Our energy needs are ever increasing as our population grows.
It depends on what "we" means - the energy use per capita in the developed world has been surprisingly level in the recent past (even if it is the highest in the world). The population continues to increase, and developing countries get more developed, sure, but once you reach a certain amount of development, it seems the per-person energy requirements start flattening. Of course, the population can't continue to grow without bound, but that's true for lots of reasons. And again, fortunately, developed countries tend to be approaching equilibrium (negative, even, in some parts of Europe).
And it's simply mathematically false that there isn't enough real estate for solar (wind is another matter - but it's power all comes from the sun, anyway). Lets do some order-of-magnitude calculations. The US has been at ~350 GJ/yr per capita for the last few decades. 350 GJ/yr corresponds to ~11 kWs of continuous power usage. The solar constant at the surface of the earth is ~1 kW per square meter. The Earth has a total cross-section of ~10 trillion square meters. So if we give everyone (world population ~ 10 billion) their own US-level standard of living entirely from (perfectly efficient) solar power, it only takes a thousandth of the earth's cross section (or about 1/4000 of it's surface area, if we build the patch on the equator). If we assume current solar efficiencies of ~10%, maybe that means we need 1/100th of the Earth's cross section.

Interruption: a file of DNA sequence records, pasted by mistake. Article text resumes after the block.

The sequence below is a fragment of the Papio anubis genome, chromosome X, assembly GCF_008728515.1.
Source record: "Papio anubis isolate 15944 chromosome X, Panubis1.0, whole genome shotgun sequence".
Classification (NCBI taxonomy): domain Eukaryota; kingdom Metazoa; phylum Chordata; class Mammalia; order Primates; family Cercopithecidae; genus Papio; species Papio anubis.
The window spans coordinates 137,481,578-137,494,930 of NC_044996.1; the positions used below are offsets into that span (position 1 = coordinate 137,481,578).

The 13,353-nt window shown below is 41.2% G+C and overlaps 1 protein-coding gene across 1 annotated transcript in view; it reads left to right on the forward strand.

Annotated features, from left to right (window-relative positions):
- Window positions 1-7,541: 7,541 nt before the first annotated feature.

That leaves 99% of the Earth's population free to live on. There's plenty of room for solar to be a permanent solution.